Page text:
One of the first things drilled into your head as a first-year law student is to do good legal research and to assume nothing about the law. Every legal issue involved in your case needs to be researched and carefully evaluated. After all, the law changes. Part of a lawyer's job is to understand what the state of the law is at any given time and how that law impacts cases being handled by the lawyer. This requires a good bit of diligence. Changes in the law don't just happen in the legislature. They also happen in the courts. Courts change the way they interpret the law, and they write published statements, called "opinions," that explain their reasoning. A lawyer's job is to research those opinions and to understand the current state of the law.
In the case of Sarah E. Gilbert and her medical malpractice lawyer, Barry J. Nace of Paulson & Nace in Washington, D.C., a jury has found that Nace committed legal malpractice in a medical malpractice case, apparently for failing to properly name the plaintiff, who was a minor at the time, and, as a result, missing a statute of limitations deadline. Nace waited until four days before the statute of limitations expired to file a lawsuit. That is a potential problem in and of itself. Although it is not unusual for lawsuits to be filed just before the statute of limitations expires (we've all done it), it is not the ideal situation because it leaves very little time to correct problems with the filing if they arise. Filing a case this late in the game always leaves me a bit nervous for that reason but, sometimes, it is not something you can avoid. Sometimes, for instance, the client has contacted you late in the game and you're trying to help them. If you file your complaint just before the period to do so is about to expire, you better make sure it is perfect and that all the "i's" are dotted and all the "t's" are crossed. Once that statute of limitations period expires, you may be out of luck and unable to correct mistakes in your filing.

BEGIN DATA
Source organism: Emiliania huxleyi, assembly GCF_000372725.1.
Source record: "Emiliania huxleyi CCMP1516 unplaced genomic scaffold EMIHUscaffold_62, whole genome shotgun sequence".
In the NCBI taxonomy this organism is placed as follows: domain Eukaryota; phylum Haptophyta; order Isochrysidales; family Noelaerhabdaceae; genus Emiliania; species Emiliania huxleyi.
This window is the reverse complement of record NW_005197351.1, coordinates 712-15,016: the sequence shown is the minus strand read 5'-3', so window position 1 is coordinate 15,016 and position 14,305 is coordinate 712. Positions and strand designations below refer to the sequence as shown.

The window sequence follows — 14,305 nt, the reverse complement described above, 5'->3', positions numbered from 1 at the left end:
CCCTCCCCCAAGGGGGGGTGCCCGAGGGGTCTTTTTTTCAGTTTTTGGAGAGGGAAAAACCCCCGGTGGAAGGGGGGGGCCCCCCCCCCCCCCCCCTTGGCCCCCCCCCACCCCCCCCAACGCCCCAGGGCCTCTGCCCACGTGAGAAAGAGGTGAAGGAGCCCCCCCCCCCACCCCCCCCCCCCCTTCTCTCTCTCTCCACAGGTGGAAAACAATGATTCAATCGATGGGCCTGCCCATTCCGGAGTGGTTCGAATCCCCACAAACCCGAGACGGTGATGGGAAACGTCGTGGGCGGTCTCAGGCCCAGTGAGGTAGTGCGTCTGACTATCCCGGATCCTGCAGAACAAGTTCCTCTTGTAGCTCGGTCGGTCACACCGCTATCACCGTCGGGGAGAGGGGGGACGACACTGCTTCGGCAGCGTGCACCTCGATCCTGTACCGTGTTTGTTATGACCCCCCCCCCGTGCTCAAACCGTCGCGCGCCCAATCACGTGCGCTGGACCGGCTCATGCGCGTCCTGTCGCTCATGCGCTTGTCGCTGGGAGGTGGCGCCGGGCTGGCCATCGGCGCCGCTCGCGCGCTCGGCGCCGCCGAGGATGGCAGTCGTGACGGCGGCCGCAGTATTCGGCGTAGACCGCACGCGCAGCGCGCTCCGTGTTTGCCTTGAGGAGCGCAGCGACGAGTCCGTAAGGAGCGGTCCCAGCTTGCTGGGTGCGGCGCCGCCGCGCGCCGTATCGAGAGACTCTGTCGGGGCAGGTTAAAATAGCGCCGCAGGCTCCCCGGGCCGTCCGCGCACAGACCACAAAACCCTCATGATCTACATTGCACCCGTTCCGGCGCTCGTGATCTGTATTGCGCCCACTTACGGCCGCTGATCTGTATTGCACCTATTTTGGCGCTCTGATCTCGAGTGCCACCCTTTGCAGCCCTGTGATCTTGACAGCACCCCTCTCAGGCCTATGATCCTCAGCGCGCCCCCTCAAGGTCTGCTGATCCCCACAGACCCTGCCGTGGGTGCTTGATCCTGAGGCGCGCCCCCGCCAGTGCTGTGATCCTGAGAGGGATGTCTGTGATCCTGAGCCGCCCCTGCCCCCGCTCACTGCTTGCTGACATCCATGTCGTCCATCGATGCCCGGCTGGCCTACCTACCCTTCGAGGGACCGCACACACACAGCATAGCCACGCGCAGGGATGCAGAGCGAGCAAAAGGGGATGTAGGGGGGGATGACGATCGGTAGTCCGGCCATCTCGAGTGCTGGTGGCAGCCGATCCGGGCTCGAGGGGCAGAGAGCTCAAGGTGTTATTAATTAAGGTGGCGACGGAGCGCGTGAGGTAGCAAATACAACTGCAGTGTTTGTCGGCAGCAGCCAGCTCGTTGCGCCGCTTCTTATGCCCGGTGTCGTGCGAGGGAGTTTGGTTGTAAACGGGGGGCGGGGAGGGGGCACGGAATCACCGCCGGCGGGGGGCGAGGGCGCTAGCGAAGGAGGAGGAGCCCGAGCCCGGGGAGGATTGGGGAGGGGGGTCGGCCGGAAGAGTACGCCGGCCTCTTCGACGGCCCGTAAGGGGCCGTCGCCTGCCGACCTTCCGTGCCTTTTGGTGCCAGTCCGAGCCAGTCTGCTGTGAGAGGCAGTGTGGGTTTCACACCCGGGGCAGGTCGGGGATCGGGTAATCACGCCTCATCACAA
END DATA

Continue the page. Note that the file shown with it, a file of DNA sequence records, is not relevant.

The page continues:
Unfortunately, in Gilbert's case, the trial court found that an enormous procedural problem existed with the complaint. The complaint filed in Richmond Circuit Court named Gilbert's parents as the plaintiffs as Gilbert's "next friends," but failed to name Gilbert as the plaintiff. The trial court found this was incorrect because Gilbert's parents were not the people who were injured. Gilbert was the person who was injured and Gilbert should have been named as the plaintiff. Had this been done properly, the case would have been in Gilbert's name, by her parents as her next friends (not the other way around).
This, of course, is a very simple issue. And it is understandable how a human mistake like this could be made. Mistakes do happen all the time. The point, however, is what I said about the lessons learned in the first year of law school. Assume nothing. Research everything. Take nothing for granted. If your client is a minor, as Gilbert was, red flags should immediately go up because minors lack certain rights under the law. One of those is that they cannot just go out and file a lawsuit on their own. They must do so by a "next friend," an adult. When a lawyer drafts a complaint for a minor, this train of thought eventually drills down to the following question in the lawyer's mind: "how should we phrase the complaint to properly name our minor client as the plaintiff?" Again, a very simple research question but, like many simple research questions in our profession, it is one that has devastating consequences for the client if not answered correctly by the lawyer.